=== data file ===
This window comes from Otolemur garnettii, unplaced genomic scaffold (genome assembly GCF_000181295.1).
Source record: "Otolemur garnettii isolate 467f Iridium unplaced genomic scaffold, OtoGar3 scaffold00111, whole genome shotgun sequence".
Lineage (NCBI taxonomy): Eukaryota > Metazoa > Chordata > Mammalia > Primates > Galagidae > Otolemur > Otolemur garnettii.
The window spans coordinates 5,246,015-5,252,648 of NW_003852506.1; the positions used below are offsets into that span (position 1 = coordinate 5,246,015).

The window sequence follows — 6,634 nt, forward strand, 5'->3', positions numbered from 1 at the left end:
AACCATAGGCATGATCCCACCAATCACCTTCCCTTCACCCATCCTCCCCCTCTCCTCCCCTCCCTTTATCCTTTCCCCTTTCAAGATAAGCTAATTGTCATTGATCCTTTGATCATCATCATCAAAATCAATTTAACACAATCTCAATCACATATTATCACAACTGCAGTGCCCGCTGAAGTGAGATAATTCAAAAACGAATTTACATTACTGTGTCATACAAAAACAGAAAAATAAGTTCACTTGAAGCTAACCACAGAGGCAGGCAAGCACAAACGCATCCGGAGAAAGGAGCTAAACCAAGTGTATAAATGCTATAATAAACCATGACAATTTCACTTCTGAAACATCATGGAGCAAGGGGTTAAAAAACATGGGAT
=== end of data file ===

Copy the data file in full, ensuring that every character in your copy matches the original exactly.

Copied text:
This window comes from Otolemur garnettii, unplaced genomic scaffold (genome assembly GCF_000181295.1).
Source record: "Otolemur garnettii isolate 467f Iridium unplaced genomic scaffold, OtoGar3 scaffold00111, whole genome shotgun sequence".
Lineage (NCBI taxonomy): Eukaryota > Metazoa > Chordata > Mammalia > Primates > Galagidae > Otolemur > Otolemur garnettii.
The window spans coordinates 5,246,015-5,252,648 of NW_003852506.1; the positions used below are offsets into that span (position 1 = coordinate 5,246,015).

The window sequence follows — 6,634 nt, forward strand, 5'->3', positions numbered from 1 at the left end:
AACCATAGGCATGATCCCACCAATCACCTTCCCTTCACCCATCCTCCCCCTCTCCTCCCCTCCCTTTATCCTTTCCCCTTTCAAGATAAGCTAATTGTCATTGATCCTTTGATCATCATCATCAAAATCAATTTAACACAATCTCAATCACATATTATCACAACTGCAGTGCCCGCTGAAGTGAGATAATTCAAAAACGAATTTACATTACTGTGTCATACAAAAACAGAAAAATAAGTTCACTTGAAGCTAACCACAGAGGCAGGCAAGCACAAACGCATCCGGAGAAAGGAGCTAAACCAAGTGTATAAATGCTATAATAAACCATGACAATTTCACTTCTGAAACATCATGGAGCAAGGGGTTAAAAAACATGGGAT